Bruce Baillie and the Early Canyon Cinema Years
November 29, 2011 (Tue) - 7:30pm, Bratte Theatre
$10 regular / $8 student and senior. Poster by Eszter Sápi.

Introduced by guest-curator Irina Leimbacher.

Bruce Baillie — the founder, along with Chick Stand, of Canyon Cinema — is one of the most important West Coast experimental filmmakers. Canyon Cinema began its itinerant existence on a sheet outside Bruce’s home in Canyon, California. Although originally devoted primarily to film screenings, Canyon Cinema quickly became a locus for community, a place where filmmakers and aspiring filmmakers could share their love of cinema, equipment, know how, and ideas. This program consists of seven of Baillie’s documentary and experimental films of the early Canyon years. Made between 1961 and 1966, they include Canyon CinemaNews films as well as some of Baillie’s most famous early works. In his first film, On Sundays, and the later Mass for the Dakota Sioux, Baillie evokes San Francisco’s human and physical landscapes of the early 1960s as no other filmmaker has done. Mournful and lyrical, these films include elliptical narrative elements and documentary portraits as they weave images and sounds into exquisite city sonatas. The shorter Canyon CinemaNews pieces —portraits of an itinerant gardener, a school for disturbed children, and a Native American reservation— are also a poignant record of this historical and aesthetic moment. The program concludes with Baillie’s early color masterpiece, Castro Street shot in an industrial area of Richmond, California and described by Baillie as a “coming of consciousness.” Together, the seven films embody Baillie’s poetic approach to film as profoundly expressive visual and acoustic medium.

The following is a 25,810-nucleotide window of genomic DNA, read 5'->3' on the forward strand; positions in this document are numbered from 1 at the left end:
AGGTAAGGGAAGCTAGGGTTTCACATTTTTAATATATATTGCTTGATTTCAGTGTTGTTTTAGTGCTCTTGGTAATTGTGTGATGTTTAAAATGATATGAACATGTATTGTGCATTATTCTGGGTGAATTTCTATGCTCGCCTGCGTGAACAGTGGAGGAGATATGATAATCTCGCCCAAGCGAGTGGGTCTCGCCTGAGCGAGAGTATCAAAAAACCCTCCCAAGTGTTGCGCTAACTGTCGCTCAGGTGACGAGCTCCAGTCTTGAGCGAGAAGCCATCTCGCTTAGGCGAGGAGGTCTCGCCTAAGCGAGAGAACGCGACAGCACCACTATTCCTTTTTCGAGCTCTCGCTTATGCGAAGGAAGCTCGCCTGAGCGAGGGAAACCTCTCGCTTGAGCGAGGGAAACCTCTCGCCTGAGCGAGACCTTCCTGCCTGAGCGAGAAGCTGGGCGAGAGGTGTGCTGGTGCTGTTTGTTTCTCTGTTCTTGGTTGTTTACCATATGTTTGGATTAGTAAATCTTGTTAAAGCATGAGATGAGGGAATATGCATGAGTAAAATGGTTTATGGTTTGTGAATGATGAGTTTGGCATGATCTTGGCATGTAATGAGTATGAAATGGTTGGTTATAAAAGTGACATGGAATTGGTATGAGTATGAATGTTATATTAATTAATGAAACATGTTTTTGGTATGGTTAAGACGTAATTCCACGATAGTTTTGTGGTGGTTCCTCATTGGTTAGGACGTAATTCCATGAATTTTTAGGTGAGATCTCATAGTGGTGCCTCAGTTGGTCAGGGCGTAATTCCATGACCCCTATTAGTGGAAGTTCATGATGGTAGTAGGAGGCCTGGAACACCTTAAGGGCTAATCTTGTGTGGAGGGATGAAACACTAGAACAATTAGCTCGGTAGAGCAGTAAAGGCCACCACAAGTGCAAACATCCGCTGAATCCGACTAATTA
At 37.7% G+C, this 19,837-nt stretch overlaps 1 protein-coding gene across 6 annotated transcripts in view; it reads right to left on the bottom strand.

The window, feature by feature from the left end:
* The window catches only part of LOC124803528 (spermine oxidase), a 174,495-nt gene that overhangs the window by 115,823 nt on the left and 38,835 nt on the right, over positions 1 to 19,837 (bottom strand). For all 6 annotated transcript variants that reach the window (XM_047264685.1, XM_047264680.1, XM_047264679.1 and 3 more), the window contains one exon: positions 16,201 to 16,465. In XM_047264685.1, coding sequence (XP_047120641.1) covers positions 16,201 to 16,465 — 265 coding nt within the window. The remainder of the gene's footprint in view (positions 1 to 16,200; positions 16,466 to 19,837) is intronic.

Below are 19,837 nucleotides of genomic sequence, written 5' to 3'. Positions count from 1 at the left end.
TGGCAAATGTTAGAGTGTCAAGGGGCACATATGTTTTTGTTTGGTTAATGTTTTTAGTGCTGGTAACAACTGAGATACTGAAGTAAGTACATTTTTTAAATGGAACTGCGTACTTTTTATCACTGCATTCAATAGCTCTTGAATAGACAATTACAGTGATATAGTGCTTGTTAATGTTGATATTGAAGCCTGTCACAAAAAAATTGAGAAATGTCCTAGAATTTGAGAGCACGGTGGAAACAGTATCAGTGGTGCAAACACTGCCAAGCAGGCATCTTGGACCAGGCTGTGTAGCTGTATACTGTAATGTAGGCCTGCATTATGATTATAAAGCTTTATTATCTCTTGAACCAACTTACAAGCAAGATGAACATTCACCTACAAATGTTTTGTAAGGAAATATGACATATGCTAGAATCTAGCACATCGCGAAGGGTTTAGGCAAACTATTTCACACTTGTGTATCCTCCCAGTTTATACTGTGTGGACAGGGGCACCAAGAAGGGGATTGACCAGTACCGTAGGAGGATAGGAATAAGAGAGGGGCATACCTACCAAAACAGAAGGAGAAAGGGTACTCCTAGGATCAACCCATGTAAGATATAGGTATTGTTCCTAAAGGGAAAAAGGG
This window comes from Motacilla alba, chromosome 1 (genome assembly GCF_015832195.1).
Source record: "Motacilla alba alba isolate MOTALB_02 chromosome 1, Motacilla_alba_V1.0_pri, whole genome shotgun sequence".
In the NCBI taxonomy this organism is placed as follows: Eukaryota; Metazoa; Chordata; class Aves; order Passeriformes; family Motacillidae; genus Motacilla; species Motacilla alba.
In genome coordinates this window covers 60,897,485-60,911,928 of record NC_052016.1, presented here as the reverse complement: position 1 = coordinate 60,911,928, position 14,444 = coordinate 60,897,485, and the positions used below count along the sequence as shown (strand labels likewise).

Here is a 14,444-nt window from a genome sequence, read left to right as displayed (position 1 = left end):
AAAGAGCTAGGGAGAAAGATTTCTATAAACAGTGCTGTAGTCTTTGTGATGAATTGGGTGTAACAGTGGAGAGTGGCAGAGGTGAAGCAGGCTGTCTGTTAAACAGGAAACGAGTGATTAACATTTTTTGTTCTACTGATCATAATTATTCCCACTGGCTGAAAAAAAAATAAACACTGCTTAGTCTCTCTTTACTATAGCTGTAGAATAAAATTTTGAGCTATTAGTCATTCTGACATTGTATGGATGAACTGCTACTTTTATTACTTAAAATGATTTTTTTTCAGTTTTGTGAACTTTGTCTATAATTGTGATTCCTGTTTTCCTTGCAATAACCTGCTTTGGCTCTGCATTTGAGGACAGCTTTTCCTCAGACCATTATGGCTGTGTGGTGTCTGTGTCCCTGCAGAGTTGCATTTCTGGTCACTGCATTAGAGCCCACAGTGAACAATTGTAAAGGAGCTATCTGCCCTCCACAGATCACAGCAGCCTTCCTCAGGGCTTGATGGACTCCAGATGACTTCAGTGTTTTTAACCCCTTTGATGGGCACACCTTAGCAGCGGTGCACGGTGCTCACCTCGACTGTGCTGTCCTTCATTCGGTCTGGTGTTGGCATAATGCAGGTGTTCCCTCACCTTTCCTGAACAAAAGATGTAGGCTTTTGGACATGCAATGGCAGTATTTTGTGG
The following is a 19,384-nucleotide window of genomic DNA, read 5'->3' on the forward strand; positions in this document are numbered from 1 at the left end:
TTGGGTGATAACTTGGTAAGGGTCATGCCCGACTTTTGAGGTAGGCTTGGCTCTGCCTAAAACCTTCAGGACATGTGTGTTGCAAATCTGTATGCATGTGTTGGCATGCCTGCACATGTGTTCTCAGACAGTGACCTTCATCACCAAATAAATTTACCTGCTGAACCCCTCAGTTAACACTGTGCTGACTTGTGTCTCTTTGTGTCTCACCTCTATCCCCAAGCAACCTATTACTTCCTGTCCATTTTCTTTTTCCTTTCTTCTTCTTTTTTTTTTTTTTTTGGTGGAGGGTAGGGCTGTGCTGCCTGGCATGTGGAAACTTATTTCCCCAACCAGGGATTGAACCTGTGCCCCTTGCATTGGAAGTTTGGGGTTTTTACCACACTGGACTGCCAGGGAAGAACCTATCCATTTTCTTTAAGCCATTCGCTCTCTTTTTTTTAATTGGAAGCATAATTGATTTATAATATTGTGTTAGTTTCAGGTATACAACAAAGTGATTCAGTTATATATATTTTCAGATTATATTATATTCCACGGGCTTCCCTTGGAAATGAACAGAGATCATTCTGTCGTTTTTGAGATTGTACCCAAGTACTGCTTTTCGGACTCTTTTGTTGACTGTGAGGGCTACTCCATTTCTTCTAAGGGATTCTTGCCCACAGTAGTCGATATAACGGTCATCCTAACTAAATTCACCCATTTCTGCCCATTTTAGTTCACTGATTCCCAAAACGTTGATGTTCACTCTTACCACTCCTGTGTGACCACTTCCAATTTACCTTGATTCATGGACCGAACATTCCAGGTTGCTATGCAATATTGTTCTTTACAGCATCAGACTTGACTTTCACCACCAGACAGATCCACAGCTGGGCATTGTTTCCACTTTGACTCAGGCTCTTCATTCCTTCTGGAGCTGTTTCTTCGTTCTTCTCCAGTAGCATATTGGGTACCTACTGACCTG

On Sundays 1960-1961, 16mm, 27 min

The Gymnasts 1961, 16mm, 8 min

Mr. Hayashi 1961, 16mm, 3 min

Here I Am 1962, 16mm, 11 min

Termination 1966, 16mm, 5 min

Mass For The Dakota Sioux 1963-1964, 16mm, 20 min

Castro Street 1966, 16mm, 10 min